Subject(s)
Blood Glucose/analysis , COVID-19/blood , Patient Admission , Adult , COVID-19/therapy , Fasting/blood , Female , Humans , Male , Middle Aged , Prognosis , Retrospective Studies
19.
Front Endocrinol (Lausanne) ; 12: 777130, 2021.
Article in English | MEDLINE | ID: covidwho-1662576

ABSTRACT

Objective: To identify clinical and biochemical characteristics associated with 7- & 30-day mortality and intensive care admission amongst diabetes patients admitted with COVID-19. Research Design and Methods: We conducted a cohort study collecting data from medical notes of hospitalised people with diabetes and COVID-19 in 7 hospitals within the Mersey-Cheshire region from 1 January to 30 June 2020. We also explored the impact on inpatient diabetes team resources. Univariate and multivariate logistic regression analyses were performed and optimised by splitting the dataset into a training, test, and validation sets, developing a robust predictive model for the primary outcome. Results: We analyzed data from 1004 diabetes patients (mean age 74.1 (± 12.6) years, predominantly men 60.7%). 45% belonged to the most deprived population quintile in the UK. Median BMI was 27.6 (IQR 23.9-32.4) kg/m2. The primary outcome (7-day mortality) occurred in 24%, increasing to 33% by day 30. Approximately one in ten patients required insulin infusion (9.8%). In univariate analyses, patients with type 2 diabetes had a higher risk of 7-day mortality [p < 0.05, OR 2.52 (1.06, 5.98)]. Patients requiring insulin infusion had a lower risk of death [p = 0.02, OR 0.5 (0.28, 0.9)]. CKD in younger patients (<70 years) had a greater risk of death [OR 2.74 (1.31-5.76)]. BMI, microvascular and macrovascular complications, HbA1c, and random non-fasting blood glucose on admission were not associated with mortality. On multivariate analysis, CRP and age remained associated with the primary outcome [OR 3.44 (2.17, 5.44)] allowing for a validated predictive model for death by day 7. Conclusions: Higher CRP and advanced age were associated with and predictive of death by day 7. However, BMI, presence of diabetes complications, and glycaemic control were not. A high proportion of these patients required insulin infusion warranting increased input from the inpatient diabetes teams.


Subject(s)
Biomarkers/blood , COVID-19/complications , Diabetes Mellitus, Type 2/mortality , Receptors, Immunologic/blood , SARS-CoV-2/isolation & purification , Age Factors , Aged , Aged, 80 and over , Blood Glucose/analysis , COVID-19/transmission , COVID-19/virology , Diabetes Mellitus, Type 2/blood , Diabetes Mellitus, Type 2/epidemiology , Diabetes Mellitus, Type 2/virology , Female , Follow-Up Studies , Glycated Hemoglobin A/analysis , Hospitalization , Humans , Male , Middle Aged , Prognosis , Retrospective Studies , Survival Rate , United Kingdom/epidemiology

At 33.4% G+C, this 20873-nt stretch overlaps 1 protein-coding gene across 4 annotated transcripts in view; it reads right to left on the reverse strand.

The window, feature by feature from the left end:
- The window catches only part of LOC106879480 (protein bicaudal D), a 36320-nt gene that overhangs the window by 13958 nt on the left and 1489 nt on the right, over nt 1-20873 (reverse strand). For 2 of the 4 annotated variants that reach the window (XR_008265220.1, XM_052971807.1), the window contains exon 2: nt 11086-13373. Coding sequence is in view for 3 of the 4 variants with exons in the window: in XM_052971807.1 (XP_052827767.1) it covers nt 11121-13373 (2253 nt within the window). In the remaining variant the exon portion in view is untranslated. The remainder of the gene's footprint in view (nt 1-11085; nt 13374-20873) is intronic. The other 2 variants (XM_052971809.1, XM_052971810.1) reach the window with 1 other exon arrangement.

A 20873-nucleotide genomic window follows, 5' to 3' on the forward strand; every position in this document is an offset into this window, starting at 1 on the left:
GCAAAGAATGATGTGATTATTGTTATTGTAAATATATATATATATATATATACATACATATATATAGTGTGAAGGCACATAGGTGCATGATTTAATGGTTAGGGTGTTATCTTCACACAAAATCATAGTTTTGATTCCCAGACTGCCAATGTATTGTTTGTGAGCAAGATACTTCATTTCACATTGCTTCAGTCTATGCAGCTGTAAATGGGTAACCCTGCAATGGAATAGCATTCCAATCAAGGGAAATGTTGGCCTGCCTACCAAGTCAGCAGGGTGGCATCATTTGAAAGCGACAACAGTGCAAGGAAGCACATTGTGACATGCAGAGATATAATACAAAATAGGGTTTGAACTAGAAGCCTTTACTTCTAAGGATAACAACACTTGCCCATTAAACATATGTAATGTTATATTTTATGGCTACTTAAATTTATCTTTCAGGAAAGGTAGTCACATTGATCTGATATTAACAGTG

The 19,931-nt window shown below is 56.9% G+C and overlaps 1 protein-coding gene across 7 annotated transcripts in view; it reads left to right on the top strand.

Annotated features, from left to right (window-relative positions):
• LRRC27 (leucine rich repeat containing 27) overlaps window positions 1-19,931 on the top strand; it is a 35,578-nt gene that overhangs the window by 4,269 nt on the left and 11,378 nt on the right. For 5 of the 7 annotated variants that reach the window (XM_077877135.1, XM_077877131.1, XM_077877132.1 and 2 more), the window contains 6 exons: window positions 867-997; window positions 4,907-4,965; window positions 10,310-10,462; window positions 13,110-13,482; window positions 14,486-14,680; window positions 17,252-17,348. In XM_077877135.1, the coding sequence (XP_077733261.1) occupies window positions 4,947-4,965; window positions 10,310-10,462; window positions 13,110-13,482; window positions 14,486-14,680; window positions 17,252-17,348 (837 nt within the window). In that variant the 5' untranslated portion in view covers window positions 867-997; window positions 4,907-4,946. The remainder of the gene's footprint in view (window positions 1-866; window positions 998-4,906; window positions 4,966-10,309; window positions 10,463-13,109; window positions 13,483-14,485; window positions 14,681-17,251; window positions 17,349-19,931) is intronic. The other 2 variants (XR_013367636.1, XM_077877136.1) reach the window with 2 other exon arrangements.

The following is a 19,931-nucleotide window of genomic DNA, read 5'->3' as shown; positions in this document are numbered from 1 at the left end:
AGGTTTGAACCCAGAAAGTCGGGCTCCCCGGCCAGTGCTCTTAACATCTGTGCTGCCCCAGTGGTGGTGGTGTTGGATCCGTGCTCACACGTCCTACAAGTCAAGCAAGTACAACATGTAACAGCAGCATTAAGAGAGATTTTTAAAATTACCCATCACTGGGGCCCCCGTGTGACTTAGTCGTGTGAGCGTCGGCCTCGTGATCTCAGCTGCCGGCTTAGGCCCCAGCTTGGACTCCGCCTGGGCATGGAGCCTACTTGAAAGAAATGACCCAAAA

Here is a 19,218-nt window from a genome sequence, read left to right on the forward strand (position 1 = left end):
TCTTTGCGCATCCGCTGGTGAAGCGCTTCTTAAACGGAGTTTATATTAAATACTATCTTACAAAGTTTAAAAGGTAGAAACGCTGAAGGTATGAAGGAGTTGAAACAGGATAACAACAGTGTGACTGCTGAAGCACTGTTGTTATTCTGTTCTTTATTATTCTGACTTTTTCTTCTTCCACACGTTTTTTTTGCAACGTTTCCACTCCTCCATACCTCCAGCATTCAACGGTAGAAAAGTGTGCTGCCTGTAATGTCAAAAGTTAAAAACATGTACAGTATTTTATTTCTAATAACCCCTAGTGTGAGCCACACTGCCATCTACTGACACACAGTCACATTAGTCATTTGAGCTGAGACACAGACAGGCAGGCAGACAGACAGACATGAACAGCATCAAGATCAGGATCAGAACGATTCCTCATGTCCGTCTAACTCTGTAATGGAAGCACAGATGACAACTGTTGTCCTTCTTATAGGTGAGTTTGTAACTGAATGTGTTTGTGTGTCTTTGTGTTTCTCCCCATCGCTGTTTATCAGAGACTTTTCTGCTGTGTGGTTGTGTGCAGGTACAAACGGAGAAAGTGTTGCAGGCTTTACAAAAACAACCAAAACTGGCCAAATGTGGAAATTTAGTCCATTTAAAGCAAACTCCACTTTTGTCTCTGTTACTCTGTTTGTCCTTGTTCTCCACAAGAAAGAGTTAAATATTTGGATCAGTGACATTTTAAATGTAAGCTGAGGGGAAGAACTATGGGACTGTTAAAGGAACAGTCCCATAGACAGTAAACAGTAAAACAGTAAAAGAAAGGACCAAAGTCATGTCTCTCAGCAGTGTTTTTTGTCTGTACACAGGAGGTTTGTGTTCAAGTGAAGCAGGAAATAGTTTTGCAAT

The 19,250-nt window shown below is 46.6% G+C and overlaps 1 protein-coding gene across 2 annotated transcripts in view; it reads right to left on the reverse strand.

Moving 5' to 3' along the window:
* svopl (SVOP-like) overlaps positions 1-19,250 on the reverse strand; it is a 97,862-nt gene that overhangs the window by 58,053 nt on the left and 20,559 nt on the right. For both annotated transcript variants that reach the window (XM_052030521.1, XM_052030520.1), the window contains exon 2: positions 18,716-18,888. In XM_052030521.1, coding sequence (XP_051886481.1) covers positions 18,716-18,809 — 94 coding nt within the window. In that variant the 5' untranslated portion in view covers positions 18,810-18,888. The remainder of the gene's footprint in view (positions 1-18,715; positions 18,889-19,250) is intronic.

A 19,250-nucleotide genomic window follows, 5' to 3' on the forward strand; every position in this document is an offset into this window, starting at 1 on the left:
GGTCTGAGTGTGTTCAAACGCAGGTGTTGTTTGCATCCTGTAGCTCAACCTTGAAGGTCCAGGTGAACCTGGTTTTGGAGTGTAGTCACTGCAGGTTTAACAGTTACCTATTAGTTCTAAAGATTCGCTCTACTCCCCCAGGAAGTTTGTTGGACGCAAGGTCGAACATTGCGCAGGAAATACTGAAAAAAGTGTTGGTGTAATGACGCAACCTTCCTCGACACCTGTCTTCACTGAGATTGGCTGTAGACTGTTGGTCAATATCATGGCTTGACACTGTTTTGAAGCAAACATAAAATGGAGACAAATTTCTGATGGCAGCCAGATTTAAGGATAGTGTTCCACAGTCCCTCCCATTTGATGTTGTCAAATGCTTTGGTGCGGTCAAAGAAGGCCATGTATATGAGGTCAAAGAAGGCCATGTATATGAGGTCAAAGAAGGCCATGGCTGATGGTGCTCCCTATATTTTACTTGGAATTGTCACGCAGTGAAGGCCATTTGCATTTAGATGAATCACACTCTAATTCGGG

20.
J Diabetes Investig ; 13(1): 148-155, 2022 Jan.
Article in English | MEDLINE | ID: covidwho-1621938

ABSTRACT

AIMS/INTRODUCTION: To explore the relationship between handgrip strength per weight (HGS/W), triglyceride glucose index (TyG) and diabetes, and whether lower HGS levels precede TyG in the Chinese elderly population. MATERIALS AND METHODS: Two linear regression models were used to explore the association of whether baseline HGS/W predicted follow-up variation of TyG or baseline TyG predicted follow-up variation of HGS/W. The logistic regression model was used to examine the relationship between baseline HGS/W and future diabetes. RESULTS: A total of 4,561 participants in the China Health and Retirement Longitudinal Study were enrolled, of which 47.0% were men, and the mean age was 58.7 years (standard deviation 8.68 years). A lower baseline HGS/W significantly correlated with a higher level of follow-up TyG (ß = -0.173, P = 0.002). The baseline level of HGS/W was significantly negatively associated with the incidence risk of diabetes (rate ratio 0.375, P = 0.004). However, in sex stratification, the statistical association between HGS/W and TyG and diabetes was only in men. CONCLUSIONS: Our results showed that HGS/W was inversely associated with TyG and diabetes, and lower HGS/W levels preceded TyG levels in the elderly population. However, the effect was inconsistent between men and women, and the possible mechanism would require further clarification.


Subject(s)
Blood Glucose/analysis , Diabetes Mellitus, Type 2/etiology , Hand Strength , Sex Factors , Triglycerides/blood , Aged , Body Weight , China/epidemiology , Diabetes Mellitus, Type 2/epidemiology , Female , Humans , Incidence , Linear Models , Logistic Models , Longitudinal Studies , Male , Middle Aged , Risk Assessment , Risk Factors
SELECTION OF CITATIONS
SEARCH DETAIL